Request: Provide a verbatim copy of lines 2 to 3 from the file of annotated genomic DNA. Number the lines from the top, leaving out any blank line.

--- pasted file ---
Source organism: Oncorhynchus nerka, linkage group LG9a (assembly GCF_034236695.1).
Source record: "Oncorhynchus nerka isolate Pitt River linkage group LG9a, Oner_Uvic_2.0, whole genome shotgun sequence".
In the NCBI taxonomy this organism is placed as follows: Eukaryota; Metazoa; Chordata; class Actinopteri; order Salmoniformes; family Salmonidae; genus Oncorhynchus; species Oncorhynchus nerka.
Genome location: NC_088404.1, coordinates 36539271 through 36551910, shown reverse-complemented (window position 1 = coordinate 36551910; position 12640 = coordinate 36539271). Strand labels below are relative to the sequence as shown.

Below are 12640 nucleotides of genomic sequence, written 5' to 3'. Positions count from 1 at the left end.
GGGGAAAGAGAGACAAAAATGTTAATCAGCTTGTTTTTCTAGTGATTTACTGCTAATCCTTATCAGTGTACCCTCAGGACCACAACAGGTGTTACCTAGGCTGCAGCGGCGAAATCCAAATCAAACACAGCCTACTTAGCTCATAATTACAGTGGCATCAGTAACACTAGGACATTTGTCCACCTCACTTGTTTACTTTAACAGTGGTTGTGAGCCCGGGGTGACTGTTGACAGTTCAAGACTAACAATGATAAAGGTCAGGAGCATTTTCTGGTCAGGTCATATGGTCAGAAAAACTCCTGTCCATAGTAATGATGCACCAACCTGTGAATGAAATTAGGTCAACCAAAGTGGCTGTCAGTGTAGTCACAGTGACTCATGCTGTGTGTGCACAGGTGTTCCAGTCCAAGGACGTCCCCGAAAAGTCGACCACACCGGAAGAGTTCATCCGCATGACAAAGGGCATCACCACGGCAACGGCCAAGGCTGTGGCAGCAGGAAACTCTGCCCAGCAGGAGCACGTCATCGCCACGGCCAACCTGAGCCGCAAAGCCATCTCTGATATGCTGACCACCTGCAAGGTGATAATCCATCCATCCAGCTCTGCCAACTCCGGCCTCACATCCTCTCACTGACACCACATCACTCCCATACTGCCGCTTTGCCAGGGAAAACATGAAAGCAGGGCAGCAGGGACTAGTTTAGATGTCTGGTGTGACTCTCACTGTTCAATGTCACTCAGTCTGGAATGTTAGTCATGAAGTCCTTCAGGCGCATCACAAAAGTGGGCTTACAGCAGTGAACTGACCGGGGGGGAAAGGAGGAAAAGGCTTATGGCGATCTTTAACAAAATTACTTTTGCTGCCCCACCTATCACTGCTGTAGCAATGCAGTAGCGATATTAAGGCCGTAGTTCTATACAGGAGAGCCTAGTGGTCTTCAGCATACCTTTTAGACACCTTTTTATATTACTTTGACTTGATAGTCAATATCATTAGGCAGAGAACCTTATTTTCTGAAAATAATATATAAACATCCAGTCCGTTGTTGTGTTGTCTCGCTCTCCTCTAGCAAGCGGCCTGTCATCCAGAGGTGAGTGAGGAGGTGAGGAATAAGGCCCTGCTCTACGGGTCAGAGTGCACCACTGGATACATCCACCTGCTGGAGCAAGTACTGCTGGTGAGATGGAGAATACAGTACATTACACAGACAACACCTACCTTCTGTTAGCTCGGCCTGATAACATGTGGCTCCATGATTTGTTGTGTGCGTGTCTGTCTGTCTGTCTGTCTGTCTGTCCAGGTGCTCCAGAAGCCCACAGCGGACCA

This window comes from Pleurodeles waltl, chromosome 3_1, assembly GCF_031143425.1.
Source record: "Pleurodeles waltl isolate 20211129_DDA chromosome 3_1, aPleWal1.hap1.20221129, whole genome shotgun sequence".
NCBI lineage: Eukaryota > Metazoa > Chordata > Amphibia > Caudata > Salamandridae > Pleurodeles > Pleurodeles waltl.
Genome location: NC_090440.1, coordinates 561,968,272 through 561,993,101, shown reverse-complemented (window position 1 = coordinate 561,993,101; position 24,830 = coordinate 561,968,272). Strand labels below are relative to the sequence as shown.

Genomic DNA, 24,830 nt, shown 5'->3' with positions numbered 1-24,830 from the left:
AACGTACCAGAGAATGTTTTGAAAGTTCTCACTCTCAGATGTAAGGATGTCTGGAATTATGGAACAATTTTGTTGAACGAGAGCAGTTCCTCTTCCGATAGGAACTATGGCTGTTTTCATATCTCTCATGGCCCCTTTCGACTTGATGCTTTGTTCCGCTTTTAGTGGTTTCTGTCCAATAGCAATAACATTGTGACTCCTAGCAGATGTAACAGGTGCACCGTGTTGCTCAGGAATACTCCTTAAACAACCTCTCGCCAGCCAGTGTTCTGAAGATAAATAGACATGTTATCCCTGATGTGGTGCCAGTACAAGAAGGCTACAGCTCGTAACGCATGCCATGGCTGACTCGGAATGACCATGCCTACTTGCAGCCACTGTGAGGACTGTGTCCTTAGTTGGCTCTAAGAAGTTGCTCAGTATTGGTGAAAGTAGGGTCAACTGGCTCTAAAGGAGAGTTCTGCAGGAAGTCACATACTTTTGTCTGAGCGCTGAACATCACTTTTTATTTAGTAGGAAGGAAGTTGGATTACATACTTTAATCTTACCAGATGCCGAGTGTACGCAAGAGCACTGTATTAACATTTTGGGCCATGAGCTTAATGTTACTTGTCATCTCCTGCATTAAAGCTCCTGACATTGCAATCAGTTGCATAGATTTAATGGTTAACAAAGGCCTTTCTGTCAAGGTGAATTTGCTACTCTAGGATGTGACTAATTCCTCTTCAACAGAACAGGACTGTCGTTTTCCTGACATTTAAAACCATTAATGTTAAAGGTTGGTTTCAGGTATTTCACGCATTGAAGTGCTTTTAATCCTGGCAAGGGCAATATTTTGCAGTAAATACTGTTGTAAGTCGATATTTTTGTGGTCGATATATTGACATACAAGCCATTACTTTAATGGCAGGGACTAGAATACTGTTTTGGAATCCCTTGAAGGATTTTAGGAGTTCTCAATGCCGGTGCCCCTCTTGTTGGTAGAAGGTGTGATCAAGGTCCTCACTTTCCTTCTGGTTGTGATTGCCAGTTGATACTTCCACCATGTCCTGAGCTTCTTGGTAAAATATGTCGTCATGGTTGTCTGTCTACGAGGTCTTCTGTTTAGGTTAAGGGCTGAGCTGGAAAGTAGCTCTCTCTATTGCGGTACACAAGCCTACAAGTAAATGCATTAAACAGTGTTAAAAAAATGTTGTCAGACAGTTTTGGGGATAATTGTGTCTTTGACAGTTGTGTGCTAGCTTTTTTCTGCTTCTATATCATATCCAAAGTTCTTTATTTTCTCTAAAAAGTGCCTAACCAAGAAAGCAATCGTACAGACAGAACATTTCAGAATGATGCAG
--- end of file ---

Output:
Source record: "Oncorhynchus nerka isolate Pitt River linkage group LG9a, Oner_Uvic_2.0, whole genome shotgun sequence".
In the NCBI taxonomy this organism is placed as follows: Eukaryota; Metazoa; Chordata; class Actinopteri; order Salmoniformes; family Salmonidae; genus Oncorhynchus; species Oncorhynchus nerka.